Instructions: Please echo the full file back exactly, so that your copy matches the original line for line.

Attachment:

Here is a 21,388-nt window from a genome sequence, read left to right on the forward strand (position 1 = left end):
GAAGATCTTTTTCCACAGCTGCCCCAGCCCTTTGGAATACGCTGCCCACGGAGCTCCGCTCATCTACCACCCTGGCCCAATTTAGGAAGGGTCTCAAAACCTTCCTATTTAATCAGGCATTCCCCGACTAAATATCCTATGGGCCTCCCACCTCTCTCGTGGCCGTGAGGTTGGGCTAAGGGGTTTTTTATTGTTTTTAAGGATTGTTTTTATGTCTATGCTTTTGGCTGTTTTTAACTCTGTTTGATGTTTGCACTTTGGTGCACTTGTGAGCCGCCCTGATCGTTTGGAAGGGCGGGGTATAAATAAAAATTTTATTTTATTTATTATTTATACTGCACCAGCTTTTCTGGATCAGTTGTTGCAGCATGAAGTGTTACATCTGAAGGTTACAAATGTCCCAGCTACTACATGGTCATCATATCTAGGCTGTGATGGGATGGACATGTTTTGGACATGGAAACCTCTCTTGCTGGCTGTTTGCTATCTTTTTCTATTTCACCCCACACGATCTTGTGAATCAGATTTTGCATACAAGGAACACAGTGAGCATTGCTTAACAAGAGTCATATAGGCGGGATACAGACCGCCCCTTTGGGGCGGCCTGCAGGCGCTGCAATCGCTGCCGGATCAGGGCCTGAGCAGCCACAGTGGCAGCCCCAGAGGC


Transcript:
Here is a 21,388-nt window from a genome sequence, read left to right on the forward strand (position 1 = left end):
GAAGATCTTTTTCCACAGCTGCCCCAGCCCTTTGGAATACGCTGCCCACGGAGCTCCGCTCATCTACCACCCTGGCCCAATTTAGGAAGGGTCTCAAAACCTTCCTATTTAATCAGGCATTCCCCGACTAAATATCCTATGGGCCTCCCACCTCTCTCGTGGCCGTGAGGTTGGGCTAAGGGGTTTTTTATTGTTTTTAAGGATTGTTTTTATGTCTATGCTTTTGGCTGTTTTTAACTCTGTTTGATGTTTGCACTTTGGTGCACTTGTGAGCCGCCCTGATCGTTTGGAAGGGCGGGGTATAAATAAAAATTTTATTTTATTTATTATTTATACTGCACCAGCTTTTCTGGATCAGTTGTTGCAGCATGAAGTGTTACATCTGAAGGTTACAAATGTCCCAGCTACTACATGGTCATCATATCTAGGCTGTGATGGGATGGACATGTTTTGGACATGGAAACCTCTCTTGCTGGCTGTTTGCTATCTTTTTCTATTTCACCCCACACGATCTTGTGAATCAGATTTTGCATACAAGGAACACAGTGAGCATTGCTTAACAAGAGTCATATAGGCGGGATACAGACCGCCCCTTTGGGGCGGCCTGCAGGCGCTGCAATCGCTGCCGGATCAGGGCCTGAGCAGCCACAGTGGCAGCCCCAGAGGC